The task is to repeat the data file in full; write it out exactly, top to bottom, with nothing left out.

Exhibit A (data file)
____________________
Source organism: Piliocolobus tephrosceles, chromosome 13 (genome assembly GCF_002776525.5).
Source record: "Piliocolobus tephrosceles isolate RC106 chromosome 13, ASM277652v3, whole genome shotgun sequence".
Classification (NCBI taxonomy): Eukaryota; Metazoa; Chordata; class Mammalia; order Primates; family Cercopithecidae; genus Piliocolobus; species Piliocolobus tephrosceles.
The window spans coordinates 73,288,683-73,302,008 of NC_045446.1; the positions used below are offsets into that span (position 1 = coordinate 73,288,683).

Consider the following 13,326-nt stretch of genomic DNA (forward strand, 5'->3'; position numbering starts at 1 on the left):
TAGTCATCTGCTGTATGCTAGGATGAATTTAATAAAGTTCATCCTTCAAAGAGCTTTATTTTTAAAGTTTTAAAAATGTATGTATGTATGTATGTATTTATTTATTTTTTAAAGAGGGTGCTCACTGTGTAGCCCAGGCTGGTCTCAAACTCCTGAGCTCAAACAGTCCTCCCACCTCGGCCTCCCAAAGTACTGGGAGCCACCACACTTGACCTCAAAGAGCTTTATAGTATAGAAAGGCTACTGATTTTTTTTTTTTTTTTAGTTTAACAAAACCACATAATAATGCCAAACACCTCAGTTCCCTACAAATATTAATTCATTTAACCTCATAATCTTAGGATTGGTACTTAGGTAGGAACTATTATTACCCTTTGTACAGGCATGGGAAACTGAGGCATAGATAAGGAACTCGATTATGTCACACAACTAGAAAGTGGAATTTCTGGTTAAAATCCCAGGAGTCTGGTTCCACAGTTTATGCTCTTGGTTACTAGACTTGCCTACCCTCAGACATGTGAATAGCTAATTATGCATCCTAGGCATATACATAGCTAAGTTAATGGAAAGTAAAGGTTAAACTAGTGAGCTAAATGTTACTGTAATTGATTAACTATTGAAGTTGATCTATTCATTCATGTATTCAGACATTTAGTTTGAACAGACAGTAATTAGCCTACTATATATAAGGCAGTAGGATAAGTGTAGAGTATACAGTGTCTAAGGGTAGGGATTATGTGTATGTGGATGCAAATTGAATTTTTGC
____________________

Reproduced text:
Source organism: Piliocolobus tephrosceles, chromosome 13 (genome assembly GCF_002776525.5).
Source record: "Piliocolobus tephrosceles isolate RC106 chromosome 13, ASM277652v3, whole genome shotgun sequence".
Classification (NCBI taxonomy): Eukaryota; Metazoa; Chordata; class Mammalia; order Primates; family Cercopithecidae; genus Piliocolobus; species Piliocolobus tephrosceles.
The window spans coordinates 73,288,683-73,302,008 of NC_045446.1; the positions used below are offsets into that span (position 1 = coordinate 73,288,683).

Consider the following 13,326-nt stretch of genomic DNA (forward strand, 5'->3'; position numbering starts at 1 on the left):
TAGTCATCTGCTGTATGCTAGGATGAATTTAATAAAGTTCATCCTTCAAAGAGCTTTATTTTTAAAGTTTTAAAAATGTATGTATGTATGTATGTATTTATTTATTTTTTAAAGAGGGTGCTCACTGTGTAGCCCAGGCTGGTCTCAAACTCCTGAGCTCAAACAGTCCTCCCACCTCGGCCTCCCAAAGTACTGGGAGCCACCACACTTGACCTCAAAGAGCTTTATAGTATAGAAAGGCTACTGATTTTTTTTTTTTTTTTAGTTTAACAAAACCACATAATAATGCCAAACACCTCAGTTCCCTACAAATATTAATTCATTTAACCTCATAATCTTAGGATTGGTACTTAGGTAGGAACTATTATTACCCTTTGTACAGGCATGGGAAACTGAGGCATAGATAAGGAACTCGATTATGTCACACAACTAGAAAGTGGAATTTCTGGTTAAAATCCCAGGAGTCTGGTTCCACAGTTTATGCTCTTGGTTACTAGACTTGCCTACCCTCAGACATGTGAATAGCTAATTATGCATCCTAGGCATATACATAGCTAAGTTAATGGAAAGTAAAGGTTAAACTAGTGAGCTAAATGTTACTGTAATTGATTAACTATTGAAGTTGATCTATTCATTCATGTATTCAGACATTTAGTTTGAACAGACAGTAATTAGCCTACTATATATAAGGCAGTAGGATAAGTGTAGAGTATACAGTGTCTAAGGGTAGGGATTATGTGTATGTGGATGCAAATTGAATTTTTGC